Monday, January 04, 2010

Review - The Charlemagne Pursuit

It seems like ages since I received this book as an ARC. I've watched it sit on my shelf for a long time before finally picking it up to read it. I wasn't exactly dreading the read, but I wasn't chomping at the bit to get at it either. I'd read a previous book in the series (The Alexandria Link) and I found it generally enjoyable but also alternating between slow paced and predictably contrived.

I've always been intrigued by the character of Charlemagne but don't actually know a lot about him. I was enticed to this book by the promise of some underlying conspiracy and/or mystery regarding Charlemagne and his rein. While the conspiracy/mystery does center around writings left by Charlemagne and his contemporaries, the heart of the intrigue deals with a race of people distanced from Charlemagne but still overly intriguing.

As with the previous Cotton Malone book I'd read, we find Malone pulled into a mystery of somewhat epic proportions. This time he is propelled into the search for truth through a desire to know exactly what happened to his father ~30+ years ago. While this motivation is compelling, the immense coincidences and interactions that occur throughout the pursuit were far too overwhelming to be fully believed.

The research and historical information presented in the book is very impressive and once again shows the remarkable scholarly talent possessed by the author. The integration of this information into the story is generally good although at times it feels like I'm sitting through a rather dry lecture in a history class. Some information is presented again and again in slightly different ways, not only to keep it fresh but also presumably to highlight the importance it will play in the plot. Other information is generally interesting but is presented drily and in the end did very little to progress the plot, so much so that I found myself skipping over large chunks of narrative.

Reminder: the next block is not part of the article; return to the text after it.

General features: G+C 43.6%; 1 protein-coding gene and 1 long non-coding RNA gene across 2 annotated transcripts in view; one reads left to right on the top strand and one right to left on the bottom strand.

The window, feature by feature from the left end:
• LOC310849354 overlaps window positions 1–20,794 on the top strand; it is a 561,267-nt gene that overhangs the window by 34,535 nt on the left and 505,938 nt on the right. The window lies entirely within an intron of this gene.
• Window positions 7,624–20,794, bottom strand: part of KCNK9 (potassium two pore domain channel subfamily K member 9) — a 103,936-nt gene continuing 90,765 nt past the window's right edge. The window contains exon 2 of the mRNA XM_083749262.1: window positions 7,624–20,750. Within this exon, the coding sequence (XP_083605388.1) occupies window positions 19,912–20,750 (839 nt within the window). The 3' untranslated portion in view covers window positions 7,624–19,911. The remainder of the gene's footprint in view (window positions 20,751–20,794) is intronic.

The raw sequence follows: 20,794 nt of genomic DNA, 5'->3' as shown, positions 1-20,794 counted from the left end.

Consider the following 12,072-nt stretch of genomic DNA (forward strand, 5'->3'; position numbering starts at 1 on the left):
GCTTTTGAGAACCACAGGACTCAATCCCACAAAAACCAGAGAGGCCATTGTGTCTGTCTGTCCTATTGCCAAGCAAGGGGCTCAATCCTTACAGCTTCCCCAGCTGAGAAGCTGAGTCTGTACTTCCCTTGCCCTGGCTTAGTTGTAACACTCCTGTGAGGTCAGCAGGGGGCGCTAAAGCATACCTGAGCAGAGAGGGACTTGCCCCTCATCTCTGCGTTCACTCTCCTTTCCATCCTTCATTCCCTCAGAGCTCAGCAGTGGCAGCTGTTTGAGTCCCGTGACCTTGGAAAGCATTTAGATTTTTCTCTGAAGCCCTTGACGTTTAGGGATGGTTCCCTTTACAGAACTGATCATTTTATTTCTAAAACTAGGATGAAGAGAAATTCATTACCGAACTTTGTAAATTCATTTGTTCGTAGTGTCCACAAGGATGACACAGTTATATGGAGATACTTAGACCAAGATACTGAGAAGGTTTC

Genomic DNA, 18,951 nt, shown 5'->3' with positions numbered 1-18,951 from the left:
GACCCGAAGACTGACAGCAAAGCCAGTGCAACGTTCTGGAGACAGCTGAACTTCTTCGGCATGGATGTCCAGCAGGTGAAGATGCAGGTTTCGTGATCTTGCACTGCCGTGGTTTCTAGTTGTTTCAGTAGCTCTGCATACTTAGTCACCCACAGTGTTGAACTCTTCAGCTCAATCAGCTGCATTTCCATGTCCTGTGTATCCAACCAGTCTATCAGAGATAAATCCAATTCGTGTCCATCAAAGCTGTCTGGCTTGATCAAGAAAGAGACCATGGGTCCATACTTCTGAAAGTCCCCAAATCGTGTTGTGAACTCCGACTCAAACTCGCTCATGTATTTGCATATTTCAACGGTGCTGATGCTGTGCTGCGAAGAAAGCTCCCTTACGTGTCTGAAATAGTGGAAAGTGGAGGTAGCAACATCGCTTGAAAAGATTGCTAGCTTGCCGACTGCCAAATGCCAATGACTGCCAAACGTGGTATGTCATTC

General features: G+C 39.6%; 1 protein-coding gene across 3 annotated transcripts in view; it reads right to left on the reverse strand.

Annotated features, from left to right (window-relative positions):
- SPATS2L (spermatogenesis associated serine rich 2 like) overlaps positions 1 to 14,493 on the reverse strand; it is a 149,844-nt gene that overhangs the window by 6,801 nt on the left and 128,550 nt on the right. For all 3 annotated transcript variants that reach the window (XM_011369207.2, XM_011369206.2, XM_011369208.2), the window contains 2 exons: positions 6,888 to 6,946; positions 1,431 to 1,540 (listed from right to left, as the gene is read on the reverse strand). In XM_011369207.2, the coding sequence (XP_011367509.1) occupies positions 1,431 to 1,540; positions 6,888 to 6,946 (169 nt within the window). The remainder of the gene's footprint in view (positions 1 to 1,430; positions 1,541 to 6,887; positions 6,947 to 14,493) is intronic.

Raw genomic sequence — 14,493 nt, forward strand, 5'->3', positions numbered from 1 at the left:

The story arc following Cotton Malone was compelling and interesting. His interactions with the Oberhauser (sp?) family were generally believable, though I often felt that the suspicions, paranoia, anxiety and general mistrust were overdiscussed and underplayed.

I was very disappointed and somewhat annoyed by the parallel story arc happening back in America. From the introduction and previous books, we know that Malone was an operative in a government agency (the Magellan Billet) and in the previous book I read, there were interactions with that agency and a separate story arc while previous co-workers helped Malone from the States.

In this book, the same general formula is tried by presenting us a story arc to follow Malone's old boss and her co-worker as they try to find the motive and solve a string of mysterious deaths. While the intrigue and excitement happening in America was well constructed, I felt that it was too artificially attached to pursuit Malone was following. The basic gist is that Langford Ramsey is seeking his personal advancement in the political ranks, first to the Joint Chiefs and later (hopefully) into vice-presidency or beyond. Unfortunately he seems to have skeletons in his closet (imagine!) and wants to do away with one of them in particular….the one that happens to deal with the death of Malone's father (heaven forbid his general inaction on a highly classified 30 year old mission come out…especially when his general orders were to do virtually nothing…still, I guess it would bite him a little…but no more than the other number of murders and nasty dealings he was involved with).

The adventure and pursuit of the assassin across various states was exciting and played out well. I just didn't feel it was well juxtaposed against the pursuit Malone was undertaking.

Overall, the story was generally engaging, the research was interesting (if a bit dry at times), and much of the story felt believable and realistic. The writing was solid. But in the end, I came away from the book feeling that it was lacking something….and in contemplation, what it was lacking was that it needed to be "lacking" more than it was. Clocking in at ~500 pages, I would have loved to have seen at least ~100 of those hit the cutting room floor. I would also have preferred a different adventure in America, or at the very least, a more compelling tie between the America adventure and the global Pursuit.

Enjoyable as a whole, but dry and painful at times.

2.5 out of 5 stars

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